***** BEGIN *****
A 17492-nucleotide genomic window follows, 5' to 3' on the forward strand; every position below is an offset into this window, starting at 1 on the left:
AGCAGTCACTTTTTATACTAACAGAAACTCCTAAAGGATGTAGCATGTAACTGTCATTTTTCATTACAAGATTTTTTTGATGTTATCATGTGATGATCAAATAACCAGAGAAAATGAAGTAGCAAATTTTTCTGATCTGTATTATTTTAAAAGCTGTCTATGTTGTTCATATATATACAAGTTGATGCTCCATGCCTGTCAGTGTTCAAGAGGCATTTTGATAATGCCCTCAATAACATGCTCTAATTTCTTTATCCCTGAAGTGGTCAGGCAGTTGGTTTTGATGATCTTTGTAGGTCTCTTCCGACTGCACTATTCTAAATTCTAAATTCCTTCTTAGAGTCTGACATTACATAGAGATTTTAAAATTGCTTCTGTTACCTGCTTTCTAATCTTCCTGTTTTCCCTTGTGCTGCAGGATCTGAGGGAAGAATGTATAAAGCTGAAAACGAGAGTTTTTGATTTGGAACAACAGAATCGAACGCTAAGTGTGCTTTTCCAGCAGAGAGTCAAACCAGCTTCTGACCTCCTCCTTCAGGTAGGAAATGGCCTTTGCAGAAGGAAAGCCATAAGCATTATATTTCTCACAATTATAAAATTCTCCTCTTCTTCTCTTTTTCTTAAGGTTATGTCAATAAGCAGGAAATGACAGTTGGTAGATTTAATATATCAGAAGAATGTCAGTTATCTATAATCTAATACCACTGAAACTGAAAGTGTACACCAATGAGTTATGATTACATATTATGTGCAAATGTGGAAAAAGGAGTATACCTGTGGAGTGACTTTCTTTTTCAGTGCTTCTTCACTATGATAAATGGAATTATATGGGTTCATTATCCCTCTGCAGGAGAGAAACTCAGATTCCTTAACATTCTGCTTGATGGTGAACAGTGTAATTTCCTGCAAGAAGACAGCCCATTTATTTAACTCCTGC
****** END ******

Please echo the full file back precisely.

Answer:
A 17492-nucleotide genomic window follows, 5' to 3' on the forward strand; every position below is an offset into this window, starting at 1 on the left:
AGCAGTCACTTTTTATACTAACAGAAACTCCTAAAGGATGTAGCATGTAACTGTCATTTTTCATTACAAGATTTTTTTGATGTTATCATGTGATGATCAAATAACCAGAGAAAATGAAGTAGCAAATTTTTCTGATCTGTATTATTTTAAAAGCTGTCTATGTTGTTCATATATATACAAGTTGATGCTCCATGCCTGTCAGTGTTCAAGAGGCATTTTGATAATGCCCTCAATAACATGCTCTAATTTCTTTATCCCTGAAGTGGTCAGGCAGTTGGTTTTGATGATCTTTGTAGGTCTCTTCCGACTGCACTATTCTAAATTCTAAATTCCTTCTTAGAGTCTGACATTACATAGAGATTTTAAAATTGCTTCTGTTACCTGCTTTCTAATCTTCCTGTTTTCCCTTGTGCTGCAGGATCTGAGGGAAGAATGTATAAAGCTGAAAACGAGAGTTTTTGATTTGGAACAACAGAATCGAACGCTAAGTGTGCTTTTCCAGCAGAGAGTCAAACCAGCTTCTGACCTCCTCCTTCAGGTAGGAAATGGCCTTTGCAGAAGGAAAGCCATAAGCATTATATTTCTCACAATTATAAAATTCTCCTCTTCTTCTCTTTTTCTTAAGGTTATGTCAATAAGCAGGAAATGACAGTTGGTAGATTTAATATATCAGAAGAATGTCAGTTATCTATAATCTAATACCACTGAAACTGAAAGTGTACACCAATGAGTTATGATTACATATTATGTGCAAATGTGGAAAAAGGAGTATACCTGTGGAGTGACTTTCTTTTTCAGTGCTTCTTCACTATGATAAATGGAATTATATGGGTTCATTATCCCTCTGCAGGAGAGAAACTCAGATTCCTTAACATTCTGCTTGATGGTGAACAGTGTAATTTCCTGCAAGAAGACAGCCCATTTATTTAACTCCTGC